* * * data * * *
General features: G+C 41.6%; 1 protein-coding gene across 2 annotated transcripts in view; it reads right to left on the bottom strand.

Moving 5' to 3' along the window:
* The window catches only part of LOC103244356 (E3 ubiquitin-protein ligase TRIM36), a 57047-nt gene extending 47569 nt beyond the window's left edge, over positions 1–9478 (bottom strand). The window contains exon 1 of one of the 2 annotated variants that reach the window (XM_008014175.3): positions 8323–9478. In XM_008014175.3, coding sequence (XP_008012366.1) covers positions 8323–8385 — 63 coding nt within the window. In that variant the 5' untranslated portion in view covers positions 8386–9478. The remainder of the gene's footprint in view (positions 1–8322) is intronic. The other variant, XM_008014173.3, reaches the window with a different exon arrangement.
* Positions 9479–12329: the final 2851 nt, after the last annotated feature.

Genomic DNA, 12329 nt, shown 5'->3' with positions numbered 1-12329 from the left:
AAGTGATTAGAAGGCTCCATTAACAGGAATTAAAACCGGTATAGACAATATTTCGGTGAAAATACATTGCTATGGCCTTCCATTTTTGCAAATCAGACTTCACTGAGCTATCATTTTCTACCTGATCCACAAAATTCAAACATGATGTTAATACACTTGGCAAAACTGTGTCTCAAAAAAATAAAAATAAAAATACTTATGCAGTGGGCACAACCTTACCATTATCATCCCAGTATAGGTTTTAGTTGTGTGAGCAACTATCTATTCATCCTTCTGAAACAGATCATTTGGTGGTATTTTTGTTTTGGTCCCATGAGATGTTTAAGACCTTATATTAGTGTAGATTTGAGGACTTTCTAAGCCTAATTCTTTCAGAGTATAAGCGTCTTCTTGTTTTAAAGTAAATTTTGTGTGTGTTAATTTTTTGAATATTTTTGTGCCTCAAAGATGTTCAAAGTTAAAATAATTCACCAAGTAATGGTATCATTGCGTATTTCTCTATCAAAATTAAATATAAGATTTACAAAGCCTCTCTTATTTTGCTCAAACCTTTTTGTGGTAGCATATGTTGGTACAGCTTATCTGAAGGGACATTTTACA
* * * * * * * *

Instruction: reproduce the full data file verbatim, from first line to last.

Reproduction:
General features: G+C 41.6%; 1 protein-coding gene across 2 annotated transcripts in view; it reads right to left on the bottom strand.

Moving 5' to 3' along the window:
* The window catches only part of LOC103244356 (E3 ubiquitin-protein ligase TRIM36), a 57047-nt gene extending 47569 nt beyond the window's left edge, over positions 1–9478 (bottom strand). The window contains exon 1 of one of the 2 annotated variants that reach the window (XM_008014175.3): positions 8323–9478. In XM_008014175.3, coding sequence (XP_008012366.1) covers positions 8323–8385 — 63 coding nt within the window. In that variant the 5' untranslated portion in view covers positions 8386–9478. The remainder of the gene's footprint in view (positions 1–8322) is intronic. The other variant, XM_008014173.3, reaches the window with a different exon arrangement.
* Positions 9479–12329: the final 2851 nt, after the last annotated feature.

Genomic DNA, 12329 nt, shown 5'->3' with positions numbered 1-12329 from the left:
AAGTGATTAGAAGGCTCCATTAACAGGAATTAAAACCGGTATAGACAATATTTCGGTGAAAATACATTGCTATGGCCTTCCATTTTTGCAAATCAGACTTCACTGAGCTATCATTTTCTACCTGATCCACAAAATTCAAACATGATGTTAATACACTTGGCAAAACTGTGTCTCAAAAAAATAAAAATAAAAATACTTATGCAGTGGGCACAACCTTACCATTATCATCCCAGTATAGGTTTTAGTTGTGTGAGCAACTATCTATTCATCCTTCTGAAACAGATCATTTGGTGGTATTTTTGTTTTGGTCCCATGAGATGTTTAAGACCTTATATTAGTGTAGATTTGAGGACTTTCTAAGCCTAATTCTTTCAGAGTATAAGCGTCTTCTTGTTTTAAAGTAAATTTTGTGTGTGTTAATTTTTTGAATATTTTTGTGCCTCAAAGATGTTCAAAGTTAAAATAATTCACCAAGTAATGGTATCATTGCGTATTTCTCTATCAAAATTAAATATAAGATTTACAAAGCCTCTCTTATTTTGCTCAAACCTTTTTGTGGTAGCATATGTTGGTACAGCTTATCTGAAGGGACATTTTACA